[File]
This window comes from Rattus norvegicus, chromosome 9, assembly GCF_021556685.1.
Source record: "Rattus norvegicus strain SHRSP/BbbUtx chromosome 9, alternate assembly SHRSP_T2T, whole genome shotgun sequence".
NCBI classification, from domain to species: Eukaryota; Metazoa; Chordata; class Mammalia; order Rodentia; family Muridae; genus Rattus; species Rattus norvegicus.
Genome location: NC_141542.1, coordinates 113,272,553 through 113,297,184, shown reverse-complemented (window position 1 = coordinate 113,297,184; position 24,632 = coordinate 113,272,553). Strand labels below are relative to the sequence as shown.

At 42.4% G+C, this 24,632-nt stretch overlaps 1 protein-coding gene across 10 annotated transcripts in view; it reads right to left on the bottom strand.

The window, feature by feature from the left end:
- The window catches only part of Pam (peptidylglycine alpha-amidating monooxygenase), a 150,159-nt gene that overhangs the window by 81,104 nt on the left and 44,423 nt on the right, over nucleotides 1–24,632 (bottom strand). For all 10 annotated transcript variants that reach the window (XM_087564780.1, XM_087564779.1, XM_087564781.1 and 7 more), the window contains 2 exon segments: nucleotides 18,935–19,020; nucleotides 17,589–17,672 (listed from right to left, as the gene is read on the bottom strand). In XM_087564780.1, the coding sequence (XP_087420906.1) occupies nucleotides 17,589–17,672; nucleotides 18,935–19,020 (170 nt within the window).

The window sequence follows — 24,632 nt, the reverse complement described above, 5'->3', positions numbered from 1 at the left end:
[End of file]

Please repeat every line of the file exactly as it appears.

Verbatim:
This window comes from Rattus norvegicus, chromosome 9, assembly GCF_021556685.1.
Source record: "Rattus norvegicus strain SHRSP/BbbUtx chromosome 9, alternate assembly SHRSP_T2T, whole genome shotgun sequence".
NCBI classification, from domain to species: Eukaryota; Metazoa; Chordata; class Mammalia; order Rodentia; family Muridae; genus Rattus; species Rattus norvegicus.
Genome location: NC_141542.1, coordinates 113,272,553 through 113,297,184, shown reverse-complemented (window position 1 = coordinate 113,297,184; position 24,632 = coordinate 113,272,553). Strand labels below are relative to the sequence as shown.

At 42.4% G+C, this 24,632-nt stretch overlaps 1 protein-coding gene across 10 annotated transcripts in view; it reads right to left on the bottom strand.

The window, feature by feature from the left end:
- The window catches only part of Pam (peptidylglycine alpha-amidating monooxygenase), a 150,159-nt gene that overhangs the window by 81,104 nt on the left and 44,423 nt on the right, over nucleotides 1–24,632 (bottom strand). For all 10 annotated transcript variants that reach the window (XM_087564780.1, XM_087564779.1, XM_087564781.1 and 7 more), the window contains 2 exon segments: nucleotides 18,935–19,020; nucleotides 17,589–17,672 (listed from right to left, as the gene is read on the bottom strand). In XM_087564780.1, the coding sequence (XP_087420906.1) occupies nucleotides 17,589–17,672; nucleotides 18,935–19,020 (170 nt within the window).

The window sequence follows — 24,632 nt, the reverse complement described above, 5'->3', positions numbered from 1 at the left end: